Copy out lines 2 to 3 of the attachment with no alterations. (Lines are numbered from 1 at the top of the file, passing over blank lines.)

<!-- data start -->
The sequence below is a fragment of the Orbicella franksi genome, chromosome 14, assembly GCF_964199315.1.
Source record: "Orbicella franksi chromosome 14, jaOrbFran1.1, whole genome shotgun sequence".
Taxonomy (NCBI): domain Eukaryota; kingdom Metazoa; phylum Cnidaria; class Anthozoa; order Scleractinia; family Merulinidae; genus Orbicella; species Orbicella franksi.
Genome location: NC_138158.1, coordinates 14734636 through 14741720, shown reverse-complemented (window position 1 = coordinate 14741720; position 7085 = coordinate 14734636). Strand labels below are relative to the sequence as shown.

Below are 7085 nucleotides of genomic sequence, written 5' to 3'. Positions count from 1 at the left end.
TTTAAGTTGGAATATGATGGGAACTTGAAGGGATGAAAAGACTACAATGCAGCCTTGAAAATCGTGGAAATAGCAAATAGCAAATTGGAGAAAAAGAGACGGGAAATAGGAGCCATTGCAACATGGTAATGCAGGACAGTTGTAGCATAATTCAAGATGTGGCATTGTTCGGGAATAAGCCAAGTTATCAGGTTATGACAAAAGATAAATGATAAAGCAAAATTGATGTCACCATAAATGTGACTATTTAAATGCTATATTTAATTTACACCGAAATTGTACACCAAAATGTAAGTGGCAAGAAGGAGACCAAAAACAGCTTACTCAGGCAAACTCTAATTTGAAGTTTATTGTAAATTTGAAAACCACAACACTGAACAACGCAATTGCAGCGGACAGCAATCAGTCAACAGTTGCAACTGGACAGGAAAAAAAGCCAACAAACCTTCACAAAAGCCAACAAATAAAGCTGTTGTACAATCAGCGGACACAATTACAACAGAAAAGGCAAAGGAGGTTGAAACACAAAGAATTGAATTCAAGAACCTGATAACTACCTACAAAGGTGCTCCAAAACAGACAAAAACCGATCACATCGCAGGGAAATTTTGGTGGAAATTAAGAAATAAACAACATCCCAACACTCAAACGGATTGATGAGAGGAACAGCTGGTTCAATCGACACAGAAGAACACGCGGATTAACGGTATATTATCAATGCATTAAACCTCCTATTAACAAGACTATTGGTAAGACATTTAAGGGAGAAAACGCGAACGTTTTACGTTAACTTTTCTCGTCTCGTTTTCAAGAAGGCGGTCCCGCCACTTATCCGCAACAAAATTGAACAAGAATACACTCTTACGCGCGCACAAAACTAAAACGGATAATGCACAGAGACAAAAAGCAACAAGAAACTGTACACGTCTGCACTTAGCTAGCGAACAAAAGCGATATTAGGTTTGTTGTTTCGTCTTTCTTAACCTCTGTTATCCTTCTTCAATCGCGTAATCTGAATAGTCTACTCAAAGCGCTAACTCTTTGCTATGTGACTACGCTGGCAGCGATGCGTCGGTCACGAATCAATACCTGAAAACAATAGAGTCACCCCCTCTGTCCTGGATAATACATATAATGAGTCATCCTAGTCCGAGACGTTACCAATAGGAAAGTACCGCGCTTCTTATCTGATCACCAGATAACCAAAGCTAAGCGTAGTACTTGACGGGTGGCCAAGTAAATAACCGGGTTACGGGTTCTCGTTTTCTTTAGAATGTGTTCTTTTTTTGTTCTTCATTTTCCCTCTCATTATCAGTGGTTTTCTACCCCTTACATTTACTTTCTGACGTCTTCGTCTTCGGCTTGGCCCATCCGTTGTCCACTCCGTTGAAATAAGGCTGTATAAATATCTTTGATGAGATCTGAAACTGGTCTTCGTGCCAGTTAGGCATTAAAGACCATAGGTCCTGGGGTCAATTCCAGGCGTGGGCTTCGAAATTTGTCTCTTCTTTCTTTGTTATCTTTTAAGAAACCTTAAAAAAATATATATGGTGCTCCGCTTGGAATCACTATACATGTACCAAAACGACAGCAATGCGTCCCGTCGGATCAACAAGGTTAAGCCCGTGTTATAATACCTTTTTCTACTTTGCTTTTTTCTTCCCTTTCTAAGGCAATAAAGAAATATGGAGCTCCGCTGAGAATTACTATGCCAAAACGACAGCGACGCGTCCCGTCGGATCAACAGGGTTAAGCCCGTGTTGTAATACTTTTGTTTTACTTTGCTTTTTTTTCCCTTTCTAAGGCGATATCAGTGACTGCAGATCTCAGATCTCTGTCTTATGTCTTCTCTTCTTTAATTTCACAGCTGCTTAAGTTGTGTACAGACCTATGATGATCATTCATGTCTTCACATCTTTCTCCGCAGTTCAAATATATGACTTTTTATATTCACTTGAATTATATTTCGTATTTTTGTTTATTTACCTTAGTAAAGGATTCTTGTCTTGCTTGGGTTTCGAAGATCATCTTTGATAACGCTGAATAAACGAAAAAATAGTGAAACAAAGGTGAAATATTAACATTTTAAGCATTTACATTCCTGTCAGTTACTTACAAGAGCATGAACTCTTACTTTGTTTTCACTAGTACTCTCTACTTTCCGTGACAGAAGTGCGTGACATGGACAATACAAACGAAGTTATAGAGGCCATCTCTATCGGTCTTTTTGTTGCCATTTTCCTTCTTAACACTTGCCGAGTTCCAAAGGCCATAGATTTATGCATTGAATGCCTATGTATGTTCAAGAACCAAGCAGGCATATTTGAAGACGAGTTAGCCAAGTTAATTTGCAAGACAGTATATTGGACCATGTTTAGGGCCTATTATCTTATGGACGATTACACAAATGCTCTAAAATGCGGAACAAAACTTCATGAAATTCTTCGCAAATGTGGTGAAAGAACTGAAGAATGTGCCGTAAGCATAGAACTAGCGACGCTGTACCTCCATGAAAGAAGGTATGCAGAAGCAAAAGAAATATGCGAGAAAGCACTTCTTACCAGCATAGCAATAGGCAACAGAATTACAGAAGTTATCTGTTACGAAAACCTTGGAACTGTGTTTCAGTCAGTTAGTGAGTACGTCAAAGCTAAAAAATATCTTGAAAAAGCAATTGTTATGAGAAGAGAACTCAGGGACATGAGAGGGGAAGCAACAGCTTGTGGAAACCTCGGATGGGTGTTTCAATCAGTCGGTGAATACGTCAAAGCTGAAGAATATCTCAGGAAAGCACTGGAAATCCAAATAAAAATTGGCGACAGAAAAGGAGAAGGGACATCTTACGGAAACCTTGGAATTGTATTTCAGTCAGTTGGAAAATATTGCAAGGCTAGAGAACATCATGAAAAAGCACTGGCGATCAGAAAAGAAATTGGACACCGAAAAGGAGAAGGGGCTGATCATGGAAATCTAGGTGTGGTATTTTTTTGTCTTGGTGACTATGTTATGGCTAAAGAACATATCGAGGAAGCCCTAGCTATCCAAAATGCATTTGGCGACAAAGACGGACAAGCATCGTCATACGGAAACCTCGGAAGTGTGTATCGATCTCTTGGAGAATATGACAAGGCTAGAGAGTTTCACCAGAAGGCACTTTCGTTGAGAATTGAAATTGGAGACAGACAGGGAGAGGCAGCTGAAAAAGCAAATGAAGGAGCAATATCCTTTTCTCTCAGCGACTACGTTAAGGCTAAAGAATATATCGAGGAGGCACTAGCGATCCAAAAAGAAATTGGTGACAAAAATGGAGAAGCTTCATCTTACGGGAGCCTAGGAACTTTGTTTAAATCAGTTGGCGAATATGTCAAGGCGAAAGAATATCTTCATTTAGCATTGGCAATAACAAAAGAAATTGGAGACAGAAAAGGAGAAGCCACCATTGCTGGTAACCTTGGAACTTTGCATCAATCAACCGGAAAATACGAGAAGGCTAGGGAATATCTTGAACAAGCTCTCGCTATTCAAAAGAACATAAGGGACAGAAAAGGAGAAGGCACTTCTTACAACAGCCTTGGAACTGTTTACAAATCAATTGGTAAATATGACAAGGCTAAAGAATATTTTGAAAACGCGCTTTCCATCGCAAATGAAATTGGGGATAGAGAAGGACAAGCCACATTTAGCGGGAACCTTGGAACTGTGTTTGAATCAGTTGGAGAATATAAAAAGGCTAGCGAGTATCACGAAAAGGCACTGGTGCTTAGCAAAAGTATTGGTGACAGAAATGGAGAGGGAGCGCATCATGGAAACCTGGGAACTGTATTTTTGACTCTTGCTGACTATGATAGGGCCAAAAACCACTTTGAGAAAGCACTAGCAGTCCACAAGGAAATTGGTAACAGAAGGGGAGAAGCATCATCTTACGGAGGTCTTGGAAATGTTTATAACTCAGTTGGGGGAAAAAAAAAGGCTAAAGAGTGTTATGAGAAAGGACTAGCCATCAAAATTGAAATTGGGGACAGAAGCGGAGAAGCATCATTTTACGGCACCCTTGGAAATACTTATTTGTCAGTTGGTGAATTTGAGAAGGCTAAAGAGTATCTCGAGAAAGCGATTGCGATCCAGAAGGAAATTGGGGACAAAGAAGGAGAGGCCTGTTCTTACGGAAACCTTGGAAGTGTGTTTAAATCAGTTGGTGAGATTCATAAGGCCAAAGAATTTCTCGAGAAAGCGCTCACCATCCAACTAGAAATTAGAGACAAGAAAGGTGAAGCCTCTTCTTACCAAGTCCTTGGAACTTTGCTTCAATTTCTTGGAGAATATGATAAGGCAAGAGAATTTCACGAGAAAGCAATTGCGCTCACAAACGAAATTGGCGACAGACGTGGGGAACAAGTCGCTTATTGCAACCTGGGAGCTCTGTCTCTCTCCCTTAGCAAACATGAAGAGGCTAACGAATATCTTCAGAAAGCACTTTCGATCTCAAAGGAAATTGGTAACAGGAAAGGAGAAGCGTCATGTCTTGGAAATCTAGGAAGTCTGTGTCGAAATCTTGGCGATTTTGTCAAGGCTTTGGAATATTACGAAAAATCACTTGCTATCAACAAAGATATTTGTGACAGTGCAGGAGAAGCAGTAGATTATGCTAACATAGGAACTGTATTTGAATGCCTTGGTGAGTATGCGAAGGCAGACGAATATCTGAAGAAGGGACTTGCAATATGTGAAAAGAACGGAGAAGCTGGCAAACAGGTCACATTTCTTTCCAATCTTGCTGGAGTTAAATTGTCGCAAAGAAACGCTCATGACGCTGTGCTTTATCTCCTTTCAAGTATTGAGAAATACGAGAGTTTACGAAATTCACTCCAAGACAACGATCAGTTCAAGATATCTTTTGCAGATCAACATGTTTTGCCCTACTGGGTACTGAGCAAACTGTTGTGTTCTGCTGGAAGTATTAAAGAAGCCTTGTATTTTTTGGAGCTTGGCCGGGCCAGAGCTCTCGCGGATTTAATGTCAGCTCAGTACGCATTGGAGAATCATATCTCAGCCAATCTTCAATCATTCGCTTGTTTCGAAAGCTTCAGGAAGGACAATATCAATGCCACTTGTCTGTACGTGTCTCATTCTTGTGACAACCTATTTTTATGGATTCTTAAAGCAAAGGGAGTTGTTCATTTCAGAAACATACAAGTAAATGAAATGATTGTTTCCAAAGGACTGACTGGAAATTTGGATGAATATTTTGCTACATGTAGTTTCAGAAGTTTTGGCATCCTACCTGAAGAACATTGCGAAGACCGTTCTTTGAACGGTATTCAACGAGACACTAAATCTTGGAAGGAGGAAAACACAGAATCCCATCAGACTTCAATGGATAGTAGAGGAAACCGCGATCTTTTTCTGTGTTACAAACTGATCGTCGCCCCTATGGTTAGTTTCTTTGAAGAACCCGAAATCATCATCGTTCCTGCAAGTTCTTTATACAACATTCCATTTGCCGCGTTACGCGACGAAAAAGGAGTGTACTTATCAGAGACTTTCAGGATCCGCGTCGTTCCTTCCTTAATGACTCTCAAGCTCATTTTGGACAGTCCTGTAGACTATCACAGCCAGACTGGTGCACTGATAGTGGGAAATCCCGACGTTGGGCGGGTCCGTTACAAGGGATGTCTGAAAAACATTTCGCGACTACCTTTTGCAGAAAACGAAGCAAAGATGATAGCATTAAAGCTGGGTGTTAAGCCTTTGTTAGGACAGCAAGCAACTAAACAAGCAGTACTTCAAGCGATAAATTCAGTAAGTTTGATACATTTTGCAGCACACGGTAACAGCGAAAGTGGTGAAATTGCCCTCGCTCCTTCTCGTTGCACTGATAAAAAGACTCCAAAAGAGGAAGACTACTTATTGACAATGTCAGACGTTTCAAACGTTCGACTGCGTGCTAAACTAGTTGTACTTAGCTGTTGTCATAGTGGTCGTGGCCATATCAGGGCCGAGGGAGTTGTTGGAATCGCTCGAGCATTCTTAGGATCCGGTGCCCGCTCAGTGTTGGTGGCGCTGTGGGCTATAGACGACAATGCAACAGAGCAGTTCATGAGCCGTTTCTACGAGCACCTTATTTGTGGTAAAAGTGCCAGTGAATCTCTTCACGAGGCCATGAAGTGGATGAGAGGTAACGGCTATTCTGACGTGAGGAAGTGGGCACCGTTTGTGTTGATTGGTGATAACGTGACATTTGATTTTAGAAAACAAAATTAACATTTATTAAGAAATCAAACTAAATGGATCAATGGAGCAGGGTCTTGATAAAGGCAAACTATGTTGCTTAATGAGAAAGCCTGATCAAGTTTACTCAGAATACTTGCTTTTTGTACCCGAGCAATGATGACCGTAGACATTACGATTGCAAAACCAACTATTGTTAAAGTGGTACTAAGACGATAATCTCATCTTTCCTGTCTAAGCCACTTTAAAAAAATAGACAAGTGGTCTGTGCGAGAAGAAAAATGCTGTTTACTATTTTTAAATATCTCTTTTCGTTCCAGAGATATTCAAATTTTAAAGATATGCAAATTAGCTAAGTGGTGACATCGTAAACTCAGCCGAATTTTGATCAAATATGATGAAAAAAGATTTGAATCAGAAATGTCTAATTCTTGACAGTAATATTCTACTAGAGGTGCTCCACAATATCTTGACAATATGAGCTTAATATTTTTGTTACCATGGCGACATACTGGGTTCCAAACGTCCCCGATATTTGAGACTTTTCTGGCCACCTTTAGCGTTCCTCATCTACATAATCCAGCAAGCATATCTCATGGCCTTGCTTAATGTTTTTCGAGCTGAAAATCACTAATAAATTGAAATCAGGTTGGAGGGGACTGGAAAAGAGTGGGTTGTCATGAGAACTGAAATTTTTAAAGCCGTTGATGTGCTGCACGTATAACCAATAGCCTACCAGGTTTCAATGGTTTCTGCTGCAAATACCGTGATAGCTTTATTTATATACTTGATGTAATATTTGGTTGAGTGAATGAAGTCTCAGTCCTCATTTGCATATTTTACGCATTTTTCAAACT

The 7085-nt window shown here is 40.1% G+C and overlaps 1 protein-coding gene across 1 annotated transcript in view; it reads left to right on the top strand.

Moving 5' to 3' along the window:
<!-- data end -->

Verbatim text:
Source record: "Orbicella franksi chromosome 14, jaOrbFran1.1, whole genome shotgun sequence".
Taxonomy (NCBI): domain Eukaryota; kingdom Metazoa; phylum Cnidaria; class Anthozoa; order Scleractinia; family Merulinidae; genus Orbicella; species Orbicella franksi.